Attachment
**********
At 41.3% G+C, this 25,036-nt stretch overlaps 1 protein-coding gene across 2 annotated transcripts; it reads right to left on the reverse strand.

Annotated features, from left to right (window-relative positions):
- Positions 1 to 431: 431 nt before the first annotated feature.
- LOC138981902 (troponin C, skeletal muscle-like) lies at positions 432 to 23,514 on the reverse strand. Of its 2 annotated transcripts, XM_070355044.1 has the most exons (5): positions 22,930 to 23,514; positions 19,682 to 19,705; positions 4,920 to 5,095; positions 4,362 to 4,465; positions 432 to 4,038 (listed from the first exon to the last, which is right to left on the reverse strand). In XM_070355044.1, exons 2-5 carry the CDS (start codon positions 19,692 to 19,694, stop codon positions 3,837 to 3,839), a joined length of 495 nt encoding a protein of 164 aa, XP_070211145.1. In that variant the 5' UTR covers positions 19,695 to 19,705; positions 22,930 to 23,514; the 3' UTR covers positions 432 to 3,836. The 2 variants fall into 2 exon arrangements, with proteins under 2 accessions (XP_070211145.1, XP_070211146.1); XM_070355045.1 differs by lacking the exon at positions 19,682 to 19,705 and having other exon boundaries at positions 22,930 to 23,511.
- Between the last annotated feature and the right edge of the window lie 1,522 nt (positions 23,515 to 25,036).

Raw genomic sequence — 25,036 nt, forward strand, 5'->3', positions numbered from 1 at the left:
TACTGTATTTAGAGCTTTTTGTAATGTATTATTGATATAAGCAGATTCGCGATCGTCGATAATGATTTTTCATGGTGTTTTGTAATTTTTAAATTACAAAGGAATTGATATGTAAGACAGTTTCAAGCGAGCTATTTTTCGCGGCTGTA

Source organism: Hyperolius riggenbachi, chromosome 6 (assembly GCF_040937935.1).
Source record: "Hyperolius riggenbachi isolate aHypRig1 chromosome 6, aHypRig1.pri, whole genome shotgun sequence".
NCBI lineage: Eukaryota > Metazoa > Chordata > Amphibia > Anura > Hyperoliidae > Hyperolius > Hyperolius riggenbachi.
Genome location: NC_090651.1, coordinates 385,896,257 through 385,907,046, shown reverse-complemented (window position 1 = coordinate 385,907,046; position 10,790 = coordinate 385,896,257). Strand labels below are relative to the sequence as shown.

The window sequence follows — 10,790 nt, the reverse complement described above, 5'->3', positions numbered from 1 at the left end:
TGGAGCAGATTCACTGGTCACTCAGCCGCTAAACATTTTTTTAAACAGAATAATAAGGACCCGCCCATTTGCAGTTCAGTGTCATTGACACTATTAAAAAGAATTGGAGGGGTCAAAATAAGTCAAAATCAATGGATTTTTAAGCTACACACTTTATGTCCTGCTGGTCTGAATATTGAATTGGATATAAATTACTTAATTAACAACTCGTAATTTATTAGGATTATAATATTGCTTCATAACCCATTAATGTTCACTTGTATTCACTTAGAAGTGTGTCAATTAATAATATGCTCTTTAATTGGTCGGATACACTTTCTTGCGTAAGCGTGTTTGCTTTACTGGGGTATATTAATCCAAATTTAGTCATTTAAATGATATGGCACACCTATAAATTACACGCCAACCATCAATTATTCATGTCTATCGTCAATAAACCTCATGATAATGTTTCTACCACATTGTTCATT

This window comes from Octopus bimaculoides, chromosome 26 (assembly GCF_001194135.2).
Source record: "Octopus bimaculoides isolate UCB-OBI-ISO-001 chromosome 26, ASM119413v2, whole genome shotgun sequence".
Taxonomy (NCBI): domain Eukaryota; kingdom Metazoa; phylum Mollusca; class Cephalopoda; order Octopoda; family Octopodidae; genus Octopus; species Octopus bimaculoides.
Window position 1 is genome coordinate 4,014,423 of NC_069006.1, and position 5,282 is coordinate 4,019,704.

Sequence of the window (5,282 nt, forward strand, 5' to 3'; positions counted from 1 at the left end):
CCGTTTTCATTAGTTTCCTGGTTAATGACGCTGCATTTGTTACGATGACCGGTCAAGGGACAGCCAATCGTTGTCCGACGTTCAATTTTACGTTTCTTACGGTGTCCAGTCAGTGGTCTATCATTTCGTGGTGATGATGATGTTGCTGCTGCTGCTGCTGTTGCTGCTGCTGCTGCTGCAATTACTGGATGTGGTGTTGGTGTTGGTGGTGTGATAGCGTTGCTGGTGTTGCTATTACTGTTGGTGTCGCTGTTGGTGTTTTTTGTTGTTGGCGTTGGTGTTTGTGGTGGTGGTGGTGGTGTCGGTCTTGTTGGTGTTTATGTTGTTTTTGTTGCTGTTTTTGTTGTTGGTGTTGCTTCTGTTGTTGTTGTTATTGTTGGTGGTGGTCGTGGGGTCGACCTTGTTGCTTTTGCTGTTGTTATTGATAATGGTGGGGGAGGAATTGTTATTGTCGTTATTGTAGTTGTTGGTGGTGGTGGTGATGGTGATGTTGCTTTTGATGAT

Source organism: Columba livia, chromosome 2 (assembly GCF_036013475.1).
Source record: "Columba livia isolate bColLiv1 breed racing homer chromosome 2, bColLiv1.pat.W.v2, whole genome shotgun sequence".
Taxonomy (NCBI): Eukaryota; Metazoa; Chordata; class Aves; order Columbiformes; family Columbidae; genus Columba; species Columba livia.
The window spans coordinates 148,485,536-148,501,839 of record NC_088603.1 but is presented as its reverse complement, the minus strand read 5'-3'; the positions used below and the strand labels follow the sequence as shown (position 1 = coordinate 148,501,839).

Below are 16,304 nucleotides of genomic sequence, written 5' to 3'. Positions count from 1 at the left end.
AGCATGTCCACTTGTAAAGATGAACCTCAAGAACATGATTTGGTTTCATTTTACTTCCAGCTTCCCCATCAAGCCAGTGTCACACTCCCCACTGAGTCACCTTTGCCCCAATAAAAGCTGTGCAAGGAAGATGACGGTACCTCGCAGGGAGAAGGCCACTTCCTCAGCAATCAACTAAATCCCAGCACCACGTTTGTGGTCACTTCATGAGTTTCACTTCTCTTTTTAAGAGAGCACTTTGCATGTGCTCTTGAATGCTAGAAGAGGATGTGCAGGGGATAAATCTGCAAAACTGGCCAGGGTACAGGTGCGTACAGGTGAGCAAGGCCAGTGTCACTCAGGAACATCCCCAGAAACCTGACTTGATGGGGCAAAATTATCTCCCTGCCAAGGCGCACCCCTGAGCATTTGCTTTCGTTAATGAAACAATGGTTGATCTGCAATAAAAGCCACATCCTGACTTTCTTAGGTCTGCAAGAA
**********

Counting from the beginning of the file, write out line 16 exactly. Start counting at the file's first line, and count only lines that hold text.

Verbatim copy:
Taxonomy (NCBI): domain Eukaryota; kingdom Metazoa; phylum Mollusca; class Cephalopoda; order Octopoda; family Octopodidae; genus Octopus; species Octopus bimaculoides.